Home — Murder, “cold” cases, and mayhem

This website is intended to deal with murder, brutality, corruption and hatred—all falling under what we call acts of injustice.  We tell the stories of open and unsolved homicides–what are called “cold” cases.  We also memorialize those whose lives have been taken from them in hope that somebody will come forward to tell the truth. So far our efforts center on Michigan.

David B. Schock, Ph.D.

David B. Schock, Ph.D.

“Somebody knows somethin’.  Somebody ALWAYS knows somethin’.”

That’s the way Jim Fairbanks put it when we made our first film, Who Killed Janet Chandler?  Detective Fairbanks (retired) was the lead investigator on the law enforcement team in 1979.  What he had to say then still applies today.  For nearly every unsolved homicide there is somebody out there who could solve it if she or he would come forward and make a contact.

To call an unsolved homicide a “cold” case is chilling in its own right.  Yes, these unsolved cases grow “cold” because there are no new leads; they more or less drop off the social and cultural radar.  But they are NEVER “cold” to the family members and friends, they are never forgotten or out of mind.  And there is always the hope that justice, however delayed, will be served.

We invite you to visit the We Remember part of this site, a place where families and friends of those whose murders remain unsolved contact us and can help to post details of the victims’ lives and the resultant investigations.

We also invite your view of what we are calling a Primary Documentary Investigation as we tell the story of the murder of Mina Dekker.

Our hope in all the cases we chronicle is that somebody who knows something will say something.

 

From David — A Weblog of investigation:

November 24, 2017 — Are there serial killers out there?

Well, yes, and maybe more than we know. Thomas K. Hargrove, founder and chairman of the Murder Accountability Project, is the subject of a fascinating story in last week’s New Yorker Magazine. The story, by Alec Wilkinson, makes the case that by using vast amounts of data, carefully gathered and skillfully analyzed, that Hargrove and his associates can make the case for identifying areas where serial killers have been at work–some for decades. Hargrove has said there may be many more than we realized. Further, the data from MAP often can find links among crimes and clusters of crimes.

MAP also keeps updated statistics on murders. The 2016 numbers are here. So, murders are up and the percentage of solved complaints is at an all-time low. Worst major city in the nation? Detroit at 14 percent. Wow! Of course, the site notes, Chicago does NOT report, even though it had the highest number of murders: 765. That’s more than two a day.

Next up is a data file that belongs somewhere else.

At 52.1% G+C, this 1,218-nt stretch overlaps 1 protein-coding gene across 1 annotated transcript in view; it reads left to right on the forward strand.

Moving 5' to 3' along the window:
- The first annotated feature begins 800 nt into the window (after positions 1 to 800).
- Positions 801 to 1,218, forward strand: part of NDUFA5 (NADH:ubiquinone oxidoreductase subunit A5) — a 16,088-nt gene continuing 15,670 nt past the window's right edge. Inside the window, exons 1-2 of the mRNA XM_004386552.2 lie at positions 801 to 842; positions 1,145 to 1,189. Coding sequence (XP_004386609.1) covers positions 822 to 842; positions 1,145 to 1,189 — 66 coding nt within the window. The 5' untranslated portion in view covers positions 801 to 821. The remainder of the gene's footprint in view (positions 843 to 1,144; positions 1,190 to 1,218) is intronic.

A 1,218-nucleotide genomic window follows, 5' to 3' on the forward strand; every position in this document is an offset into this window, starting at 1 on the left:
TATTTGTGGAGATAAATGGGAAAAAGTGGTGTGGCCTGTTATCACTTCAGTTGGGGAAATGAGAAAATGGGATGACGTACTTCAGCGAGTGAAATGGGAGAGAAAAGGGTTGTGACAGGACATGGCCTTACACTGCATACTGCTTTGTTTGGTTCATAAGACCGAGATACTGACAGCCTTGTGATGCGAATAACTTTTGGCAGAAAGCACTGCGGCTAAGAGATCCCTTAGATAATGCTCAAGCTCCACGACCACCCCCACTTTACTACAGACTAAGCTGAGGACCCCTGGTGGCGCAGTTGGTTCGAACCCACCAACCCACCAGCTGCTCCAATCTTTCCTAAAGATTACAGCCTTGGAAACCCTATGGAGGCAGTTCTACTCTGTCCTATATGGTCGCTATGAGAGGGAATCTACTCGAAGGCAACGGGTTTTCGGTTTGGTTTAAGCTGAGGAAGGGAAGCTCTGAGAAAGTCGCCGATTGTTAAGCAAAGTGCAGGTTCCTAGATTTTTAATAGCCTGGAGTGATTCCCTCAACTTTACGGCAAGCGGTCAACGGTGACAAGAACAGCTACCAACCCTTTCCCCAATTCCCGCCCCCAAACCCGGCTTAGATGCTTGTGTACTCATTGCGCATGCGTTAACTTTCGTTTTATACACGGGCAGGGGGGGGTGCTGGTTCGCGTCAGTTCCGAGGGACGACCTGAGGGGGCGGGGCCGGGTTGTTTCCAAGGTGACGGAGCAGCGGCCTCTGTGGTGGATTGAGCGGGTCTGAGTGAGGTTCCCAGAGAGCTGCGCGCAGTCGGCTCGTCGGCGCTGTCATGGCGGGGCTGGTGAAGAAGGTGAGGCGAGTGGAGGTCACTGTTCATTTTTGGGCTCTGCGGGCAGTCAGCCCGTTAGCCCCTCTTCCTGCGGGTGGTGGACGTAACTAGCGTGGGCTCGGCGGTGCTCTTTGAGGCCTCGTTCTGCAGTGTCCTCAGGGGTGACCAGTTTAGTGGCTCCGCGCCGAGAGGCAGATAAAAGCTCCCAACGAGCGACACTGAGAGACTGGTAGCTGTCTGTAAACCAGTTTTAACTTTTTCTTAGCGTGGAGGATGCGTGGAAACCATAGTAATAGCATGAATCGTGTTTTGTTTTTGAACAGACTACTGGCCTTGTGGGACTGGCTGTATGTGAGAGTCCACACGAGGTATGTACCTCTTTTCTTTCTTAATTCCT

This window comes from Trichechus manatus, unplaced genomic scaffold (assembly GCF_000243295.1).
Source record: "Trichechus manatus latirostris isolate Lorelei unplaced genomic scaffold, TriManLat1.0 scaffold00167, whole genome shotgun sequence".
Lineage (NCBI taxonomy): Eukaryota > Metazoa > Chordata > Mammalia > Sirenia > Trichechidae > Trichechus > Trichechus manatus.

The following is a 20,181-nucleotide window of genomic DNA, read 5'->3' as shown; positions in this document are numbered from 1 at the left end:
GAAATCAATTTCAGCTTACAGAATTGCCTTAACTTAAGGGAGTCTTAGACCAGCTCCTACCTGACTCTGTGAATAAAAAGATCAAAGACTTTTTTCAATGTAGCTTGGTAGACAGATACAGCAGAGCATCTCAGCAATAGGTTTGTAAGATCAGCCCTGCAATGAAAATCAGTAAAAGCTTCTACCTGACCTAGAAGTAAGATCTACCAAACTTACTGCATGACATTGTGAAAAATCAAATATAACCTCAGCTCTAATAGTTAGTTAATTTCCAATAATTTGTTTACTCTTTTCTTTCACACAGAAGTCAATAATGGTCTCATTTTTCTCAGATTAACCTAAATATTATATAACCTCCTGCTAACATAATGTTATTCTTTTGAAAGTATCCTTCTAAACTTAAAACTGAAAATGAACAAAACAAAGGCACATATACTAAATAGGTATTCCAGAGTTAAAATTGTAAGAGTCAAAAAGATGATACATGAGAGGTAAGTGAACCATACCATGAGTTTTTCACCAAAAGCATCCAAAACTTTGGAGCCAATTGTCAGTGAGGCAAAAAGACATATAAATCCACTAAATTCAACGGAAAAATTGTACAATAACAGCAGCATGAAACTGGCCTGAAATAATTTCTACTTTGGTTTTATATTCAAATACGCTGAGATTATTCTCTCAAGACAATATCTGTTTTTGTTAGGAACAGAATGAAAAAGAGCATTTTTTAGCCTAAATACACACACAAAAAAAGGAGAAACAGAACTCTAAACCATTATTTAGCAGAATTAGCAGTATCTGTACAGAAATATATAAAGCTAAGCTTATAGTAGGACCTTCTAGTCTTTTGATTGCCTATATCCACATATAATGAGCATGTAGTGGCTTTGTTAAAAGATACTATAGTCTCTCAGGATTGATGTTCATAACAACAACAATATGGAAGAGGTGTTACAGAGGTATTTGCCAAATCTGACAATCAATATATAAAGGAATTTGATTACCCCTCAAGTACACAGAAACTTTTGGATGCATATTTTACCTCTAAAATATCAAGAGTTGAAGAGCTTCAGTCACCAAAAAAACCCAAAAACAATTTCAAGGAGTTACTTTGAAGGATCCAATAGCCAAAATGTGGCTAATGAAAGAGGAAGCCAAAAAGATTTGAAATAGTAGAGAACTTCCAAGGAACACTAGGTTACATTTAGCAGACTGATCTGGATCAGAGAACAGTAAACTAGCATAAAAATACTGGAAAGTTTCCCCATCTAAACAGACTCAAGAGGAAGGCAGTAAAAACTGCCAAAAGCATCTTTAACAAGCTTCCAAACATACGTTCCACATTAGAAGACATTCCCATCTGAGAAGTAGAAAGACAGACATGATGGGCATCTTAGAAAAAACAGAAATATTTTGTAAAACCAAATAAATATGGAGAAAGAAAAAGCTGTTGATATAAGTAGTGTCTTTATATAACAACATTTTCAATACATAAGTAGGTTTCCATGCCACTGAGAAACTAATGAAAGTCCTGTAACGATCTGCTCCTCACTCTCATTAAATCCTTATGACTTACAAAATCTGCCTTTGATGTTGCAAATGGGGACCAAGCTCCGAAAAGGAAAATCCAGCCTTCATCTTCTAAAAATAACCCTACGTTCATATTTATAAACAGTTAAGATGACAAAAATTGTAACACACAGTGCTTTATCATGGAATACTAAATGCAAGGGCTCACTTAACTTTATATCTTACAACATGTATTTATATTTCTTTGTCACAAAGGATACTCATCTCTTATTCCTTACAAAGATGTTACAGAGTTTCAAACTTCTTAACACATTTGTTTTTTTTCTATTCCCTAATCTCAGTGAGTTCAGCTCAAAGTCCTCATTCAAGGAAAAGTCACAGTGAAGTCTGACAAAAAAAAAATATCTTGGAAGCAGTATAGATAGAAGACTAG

While Detroit led the way in terms of the nation’s lack of clearances, the whole of Michigan didn’t fare all that well: 597 homicides, of which only 188 were cleared. That’s a 31.49 percent rate. So if you commit murder in Michigan you have more than a two-thirds chance of getting away with it. Nationwide, the clearance is 55.54 percent.

I’m thinking we could do better. How? It’s simple: people have to speak up and tell what they know. And then police need to listen and act. Certainly there are cases of departments not wanting to hear from some number cruncher…The New Yorker article talks of at least one specific agency–Lake County, Indiana–where Hargroves’ identification of serial killer activity went unwelcomed and unheeded. But the officers I know very definitely WANT to hear and are ready and willing to act on it. But it takes somebody who will not buy into the “Snitches get Stiches” mentality. Courage? Yeah. And I believe people have more of it than they may know.

 

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October 10 — A new outreach for Matilda

Ottawa County Detective Steve McCarthy, CFEI, CFI, has sent out a new flyer to remind area law enforcement, news media, and the general public about the unidentified victim known as “Matilda.”

 

 

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October 8, 2017 — Arrests in the Erik Cross murder

This news was so welcome: arrests of those who police and prosecutors believe are responsible for the murder of Erik Cross. This report by WWMT lays it out. There is a long way to go still on this case, but this likely represents a beginning of the conclusion of this story and a chance to justice for this 16-year-old.

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October 5, 2017 — A new short film about Matilda

I’ll write more later. For now, this:

 

Matilda from David Schock on Vimeo.

At this point this video can be embedded ANYWHERE. That’s a change for me. Let’s see what happens.

As well, I wonder if there might be a church in Coopersville or Marne that would take on weekly prayer for Matilda, to have her named in each service? I believe in the power of prayer. I do. And miracles.

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September 30, 2017 — Justice for Crystal and Robert Rainey

Thanks to a reader I here is news on some recent justice: the killers of young Crystal and Robert Rainey–their mother and her boyfriend–have been found guilty of their murder. Krysta McFadden and Clint Dunning were found guilty by juries of two counts each of first-degree murder in the Nov. 29, 1992 deaths. You can read about it in mlive in this story by Emily Monacelli.

Keith Robinson, Van Buren County chief assistant prosecuting attorney and the prosecutor on the case, noted that the work of Michigan State Police Det. Kyle Gotham was instrumental in solving the case. Gotham had worked the case since 2011.

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